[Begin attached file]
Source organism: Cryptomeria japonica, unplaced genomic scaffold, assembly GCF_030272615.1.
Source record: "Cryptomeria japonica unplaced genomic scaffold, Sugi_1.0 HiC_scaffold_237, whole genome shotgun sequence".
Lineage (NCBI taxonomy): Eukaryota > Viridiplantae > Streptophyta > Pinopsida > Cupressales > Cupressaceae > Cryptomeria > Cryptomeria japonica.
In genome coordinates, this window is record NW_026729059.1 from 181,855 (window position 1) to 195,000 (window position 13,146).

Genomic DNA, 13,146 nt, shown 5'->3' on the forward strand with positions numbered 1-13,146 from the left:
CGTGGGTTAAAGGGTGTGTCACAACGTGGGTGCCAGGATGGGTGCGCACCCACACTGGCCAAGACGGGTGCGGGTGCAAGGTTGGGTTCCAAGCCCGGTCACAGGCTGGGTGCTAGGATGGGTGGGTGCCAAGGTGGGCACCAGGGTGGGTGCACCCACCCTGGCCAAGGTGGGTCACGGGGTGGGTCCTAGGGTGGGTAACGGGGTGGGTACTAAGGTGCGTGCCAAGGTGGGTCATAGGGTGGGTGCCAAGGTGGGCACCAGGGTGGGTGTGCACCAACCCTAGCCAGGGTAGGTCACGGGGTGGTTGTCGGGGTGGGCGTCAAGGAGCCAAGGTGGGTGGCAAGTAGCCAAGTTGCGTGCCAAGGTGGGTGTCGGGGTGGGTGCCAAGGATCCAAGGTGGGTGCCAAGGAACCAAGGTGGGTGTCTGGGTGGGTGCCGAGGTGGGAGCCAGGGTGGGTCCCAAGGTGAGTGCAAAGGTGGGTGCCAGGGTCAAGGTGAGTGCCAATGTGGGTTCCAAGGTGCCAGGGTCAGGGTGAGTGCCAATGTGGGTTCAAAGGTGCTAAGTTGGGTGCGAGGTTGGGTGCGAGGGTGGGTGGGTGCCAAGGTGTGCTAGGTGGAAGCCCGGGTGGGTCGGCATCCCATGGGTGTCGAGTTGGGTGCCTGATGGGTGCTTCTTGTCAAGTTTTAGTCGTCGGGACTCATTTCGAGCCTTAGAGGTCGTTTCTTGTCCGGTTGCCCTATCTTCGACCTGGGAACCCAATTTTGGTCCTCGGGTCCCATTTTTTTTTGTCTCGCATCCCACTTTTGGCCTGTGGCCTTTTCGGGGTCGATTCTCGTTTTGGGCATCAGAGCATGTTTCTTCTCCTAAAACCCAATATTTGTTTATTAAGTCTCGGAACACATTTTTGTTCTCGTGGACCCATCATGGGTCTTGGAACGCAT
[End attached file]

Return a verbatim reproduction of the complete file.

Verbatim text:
Source organism: Cryptomeria japonica, unplaced genomic scaffold, assembly GCF_030272615.1.
Source record: "Cryptomeria japonica unplaced genomic scaffold, Sugi_1.0 HiC_scaffold_237, whole genome shotgun sequence".
Lineage (NCBI taxonomy): Eukaryota > Viridiplantae > Streptophyta > Pinopsida > Cupressales > Cupressaceae > Cryptomeria > Cryptomeria japonica.
In genome coordinates, this window is record NW_026729059.1 from 181,855 (window position 1) to 195,000 (window position 13,146).

Genomic DNA, 13,146 nt, shown 5'->3' on the forward strand with positions numbered 1-13,146 from the left:
CGTGGGTTAAAGGGTGTGTCACAACGTGGGTGCCAGGATGGGTGCGCACCCACACTGGCCAAGACGGGTGCGGGTGCAAGGTTGGGTTCCAAGCCCGGTCACAGGCTGGGTGCTAGGATGGGTGGGTGCCAAGGTGGGCACCAGGGTGGGTGCACCCACCCTGGCCAAGGTGGGTCACGGGGTGGGTCCTAGGGTGGGTAACGGGGTGGGTACTAAGGTGCGTGCCAAGGTGGGTCATAGGGTGGGTGCCAAGGTGGGCACCAGGGTGGGTGTGCACCAACCCTAGCCAGGGTAGGTCACGGGGTGGTTGTCGGGGTGGGCGTCAAGGAGCCAAGGTGGGTGGCAAGTAGCCAAGTTGCGTGCCAAGGTGGGTGTCGGGGTGGGTGCCAAGGATCCAAGGTGGGTGCCAAGGAACCAAGGTGGGTGTCTGGGTGGGTGCCGAGGTGGGAGCCAGGGTGGGTCCCAAGGTGAGTGCAAAGGTGGGTGCCAGGGTCAAGGTGAGTGCCAATGTGGGTTCCAAGGTGCCAGGGTCAGGGTGAGTGCCAATGTGGGTTCAAAGGTGCTAAGTTGGGTGCGAGGTTGGGTGCGAGGGTGGGTGGGTGCCAAGGTGTGCTAGGTGGAAGCCCGGGTGGGTCGGCATCCCATGGGTGTCGAGTTGGGTGCCTGATGGGTGCTTCTTGTCAAGTTTTAGTCGTCGGGACTCATTTCGAGCCTTAGAGGTCGTTTCTTGTCCGGTTGCCCTATCTTCGACCTGGGAACCCAATTTTGGTCCTCGGGTCCCATTTTTTTTTGTCTCGCATCCCACTTTTGGCCTGTGGCCTTTTCGGGGTCGATTCTCGTTTTGGGCATCAGAGCATGTTTCTTCTCCTAAAACCCAATATTTGTTTATTAAGTCTCGGAACACATTTTTGTTCTCGTGGACCCATCATGGGTCTTGGAACGCAT